Heather earned her MS in Health Sciences at The University of Memphis, is a Certified Strength and Conditioning Coach, and currently works at Hutchison School teaching wellness and training athletic teams.She loves Friday pizza & movie night with her husband and kids, the Smoky Mountains, and yoga. She hates body shaming. And she will be joining us monthly to talk about wellness for six months!
It seems that I have been asked more about how to discuss wellness with children in the last few weeks than ever before, especially in regard to fitness and nutrition. No matter your gender, race, age, socioeconomic status, level of education, etc., feelings run rampant on this topic because our focus and how we teach children about wellness is way off base.
Here’s what we can’t seem to understand. Teaching our children to be well with the underlying motivation of image attached to practicing good nutrition and getting consistent exercise is doomed to fail. With our children’s eyes glued to social media and believing the dishonest, photo-shopped images of what beauty, swagger, and “having it all” looks like, they will quickly find that even the “perfect” diet and working out for 20 hours a week won’t help them achieve what they seek. They will never look like what they see in the media. Because it is unattainable. Because it isn’t real. So, what’s the logical conclusion?
Wellness doesn’t work. Why should I bother?
Can you blame them? Of course not. Children are incredibly smart and, more often than not, see things for what they are and come to the correct conclusion. For that matter, you shouldn’t blame yourself, either, if you have thought the exact same thing. And I would agree with you. If this is how we teach and practice it…
Wellness really doesn’t work.
The truth about wellness is that it has absolutely nothing to do with image. If you want your kids to look a certain way, act a certain way, BE a certain person that is different from who they truly are, then let’s at least be truthful about what we’re doing here. That is to say that you can’t have it both ways. You can’t be focused on an image for your child (or yourself) and also be well. Now, we all know that we can limit what we eat and over-exercise to get “skinny”, but I hope that most of us know that “skinny” doesn’t equal WELL. And I’m willing to bet that no amount of skinny would still ever measure up to the swimsuit model on the cover of the magazine in the check-out line.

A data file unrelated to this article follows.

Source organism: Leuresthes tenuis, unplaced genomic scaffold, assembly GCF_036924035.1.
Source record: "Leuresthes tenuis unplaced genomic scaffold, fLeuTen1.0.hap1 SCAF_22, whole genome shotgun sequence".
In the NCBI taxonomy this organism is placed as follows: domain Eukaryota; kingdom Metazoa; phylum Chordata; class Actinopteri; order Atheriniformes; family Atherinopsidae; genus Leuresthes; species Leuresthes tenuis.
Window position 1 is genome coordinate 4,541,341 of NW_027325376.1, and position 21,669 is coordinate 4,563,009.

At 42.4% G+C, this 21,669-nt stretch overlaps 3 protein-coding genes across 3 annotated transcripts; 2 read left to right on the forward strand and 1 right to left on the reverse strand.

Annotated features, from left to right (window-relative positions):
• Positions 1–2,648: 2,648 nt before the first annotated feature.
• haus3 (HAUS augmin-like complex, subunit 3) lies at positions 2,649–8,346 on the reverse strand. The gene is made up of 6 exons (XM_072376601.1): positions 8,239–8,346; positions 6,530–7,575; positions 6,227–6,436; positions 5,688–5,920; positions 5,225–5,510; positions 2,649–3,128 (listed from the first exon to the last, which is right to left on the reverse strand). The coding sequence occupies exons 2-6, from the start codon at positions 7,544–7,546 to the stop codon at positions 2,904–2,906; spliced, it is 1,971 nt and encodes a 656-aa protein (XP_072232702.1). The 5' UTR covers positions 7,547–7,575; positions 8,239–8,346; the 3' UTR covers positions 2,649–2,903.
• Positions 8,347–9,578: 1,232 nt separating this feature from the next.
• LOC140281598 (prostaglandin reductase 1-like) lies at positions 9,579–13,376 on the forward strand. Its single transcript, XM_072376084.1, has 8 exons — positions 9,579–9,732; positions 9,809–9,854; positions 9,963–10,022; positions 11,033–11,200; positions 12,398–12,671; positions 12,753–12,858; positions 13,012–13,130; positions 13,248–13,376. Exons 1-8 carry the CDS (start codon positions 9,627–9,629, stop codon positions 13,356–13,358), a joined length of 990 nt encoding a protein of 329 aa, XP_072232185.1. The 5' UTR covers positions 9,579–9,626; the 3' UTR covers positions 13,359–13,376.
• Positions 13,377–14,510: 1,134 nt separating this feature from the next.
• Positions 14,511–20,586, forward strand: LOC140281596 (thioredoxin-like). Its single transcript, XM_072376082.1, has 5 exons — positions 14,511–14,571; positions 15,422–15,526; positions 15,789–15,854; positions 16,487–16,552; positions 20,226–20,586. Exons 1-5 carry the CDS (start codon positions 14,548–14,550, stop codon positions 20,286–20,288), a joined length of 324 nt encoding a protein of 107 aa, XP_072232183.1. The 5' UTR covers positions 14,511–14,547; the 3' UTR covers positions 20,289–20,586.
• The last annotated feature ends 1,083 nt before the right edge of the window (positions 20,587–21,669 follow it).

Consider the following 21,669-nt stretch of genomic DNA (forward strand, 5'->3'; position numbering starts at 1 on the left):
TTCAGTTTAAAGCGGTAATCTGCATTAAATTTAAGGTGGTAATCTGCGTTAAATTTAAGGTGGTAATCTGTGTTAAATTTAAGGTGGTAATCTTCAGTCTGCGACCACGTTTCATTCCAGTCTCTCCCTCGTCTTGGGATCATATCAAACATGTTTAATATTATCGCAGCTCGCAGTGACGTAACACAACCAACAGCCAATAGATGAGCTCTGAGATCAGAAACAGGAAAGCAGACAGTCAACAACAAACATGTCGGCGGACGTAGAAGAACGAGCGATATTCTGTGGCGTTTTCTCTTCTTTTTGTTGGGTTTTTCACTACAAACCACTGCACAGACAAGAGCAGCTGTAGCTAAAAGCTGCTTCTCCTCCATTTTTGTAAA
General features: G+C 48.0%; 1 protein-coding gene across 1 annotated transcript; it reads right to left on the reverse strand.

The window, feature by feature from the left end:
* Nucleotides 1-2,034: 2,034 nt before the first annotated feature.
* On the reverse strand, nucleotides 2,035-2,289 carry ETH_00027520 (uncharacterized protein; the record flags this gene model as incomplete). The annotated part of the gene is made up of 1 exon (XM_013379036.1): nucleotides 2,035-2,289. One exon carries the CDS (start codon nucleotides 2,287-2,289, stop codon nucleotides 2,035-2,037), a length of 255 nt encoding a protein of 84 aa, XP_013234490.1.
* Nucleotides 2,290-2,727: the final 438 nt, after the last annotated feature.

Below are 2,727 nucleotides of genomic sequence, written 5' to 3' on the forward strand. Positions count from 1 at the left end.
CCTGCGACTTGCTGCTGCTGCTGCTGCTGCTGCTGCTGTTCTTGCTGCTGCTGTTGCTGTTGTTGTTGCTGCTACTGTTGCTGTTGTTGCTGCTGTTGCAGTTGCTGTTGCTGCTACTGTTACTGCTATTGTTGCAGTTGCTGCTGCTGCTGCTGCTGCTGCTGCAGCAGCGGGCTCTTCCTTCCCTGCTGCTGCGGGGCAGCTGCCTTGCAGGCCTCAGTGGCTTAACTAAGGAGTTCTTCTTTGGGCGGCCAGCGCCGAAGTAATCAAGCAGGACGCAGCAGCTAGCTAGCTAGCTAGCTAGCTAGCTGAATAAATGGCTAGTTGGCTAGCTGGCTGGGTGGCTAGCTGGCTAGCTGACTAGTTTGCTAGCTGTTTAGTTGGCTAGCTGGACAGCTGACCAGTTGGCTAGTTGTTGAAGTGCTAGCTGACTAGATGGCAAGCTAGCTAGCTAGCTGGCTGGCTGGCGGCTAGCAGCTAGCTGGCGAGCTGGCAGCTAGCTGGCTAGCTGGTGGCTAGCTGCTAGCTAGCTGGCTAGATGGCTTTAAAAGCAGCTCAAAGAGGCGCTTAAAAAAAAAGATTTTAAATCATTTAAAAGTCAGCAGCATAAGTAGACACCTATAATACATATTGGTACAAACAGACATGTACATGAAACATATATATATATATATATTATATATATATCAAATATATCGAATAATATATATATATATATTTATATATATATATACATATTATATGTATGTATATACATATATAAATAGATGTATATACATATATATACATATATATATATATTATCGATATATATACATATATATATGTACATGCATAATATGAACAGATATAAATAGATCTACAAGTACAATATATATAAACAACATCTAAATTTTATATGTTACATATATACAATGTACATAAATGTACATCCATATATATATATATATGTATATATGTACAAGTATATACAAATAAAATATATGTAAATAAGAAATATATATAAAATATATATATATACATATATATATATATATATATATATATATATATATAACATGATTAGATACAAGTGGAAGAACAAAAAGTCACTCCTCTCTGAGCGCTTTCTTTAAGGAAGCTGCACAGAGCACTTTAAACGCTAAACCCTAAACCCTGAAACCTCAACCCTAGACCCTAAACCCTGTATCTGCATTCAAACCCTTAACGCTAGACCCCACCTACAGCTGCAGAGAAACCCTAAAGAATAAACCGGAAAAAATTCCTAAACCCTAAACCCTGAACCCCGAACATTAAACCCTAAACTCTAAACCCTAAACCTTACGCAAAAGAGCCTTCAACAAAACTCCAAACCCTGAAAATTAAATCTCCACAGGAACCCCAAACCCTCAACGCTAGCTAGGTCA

Before the words “eat your broccoli” ever leave your mouth, we need to get one thing straight first.
For wellness to “work”, you must believe, and then instill in your child that they are already perfect just as they are, that they have a unique and important job to fulfill on this earth, and that practicing wellness is how they are going to play their role to the best of their ability. No matter what they look like.
Your kids must hear this from you, because here’s the deep, dark secret that they’ll never learn from a magazine cover or social media:
Glowing from the inside out is the result of eating nutritiously. Feeling comfortable in your own skin, no matter your size, is what happens when exercise is a part of daily life. Practicing wellness looks better than any photo-shopped image ever could.
So, letting go of what our society tells us we should desperately want for ourselves and our children by way of marketing, what we’re really seeking can inadvertently be attained ten-fold if you instead focus on why wellness is truly important. Admittedly, that’s the hard part. Once you get behind the real purpose of wellness, teaching it is quite easy. Here’s how to do it:
Teach kids that we need to exercise to make it easier for our hearts to beat, to help our muscles move our bodies, and to help our lungs breathe easy. Exercise makes it easier for us to sleep, for us to stay calm, and for us to feel happy.
Tall, short, big, small, athletic, artsy, old, young; everyone needs to exercise.
Teach kids that we eat healthy foods to help our brains think and learn, to keep our veins and arteries clean, and to avoid getting sick. Good nutrition makes it easier for our organs to do their important jobs, for us to be able to focus, and for us to have lots of energy.
Round, lanky, muscular, lean, brainy, extrovert, next-door-neighbor, CEO of the Universe; everyone needs to eat nutritiously.
WHY? Because we NEED you to do your unique and important job on this earth that only YOU can do. WE NEED YOU TO BE WELL.
That’s it. The whole kit and kaboodle. Nothing complicated, nothing overly psychological. It’s simply knowing that placing focus on image or the shape of their body and calling it “wellness” will make children believe that they are only as good as they are good-looking… and that will never be good enough. It’s only when our children learn the importance of practicing real wellness that they’ll see their value staring back at them when they look in the mirror. They’ll be so much more than a good-looking kid.
They’ll be radiant.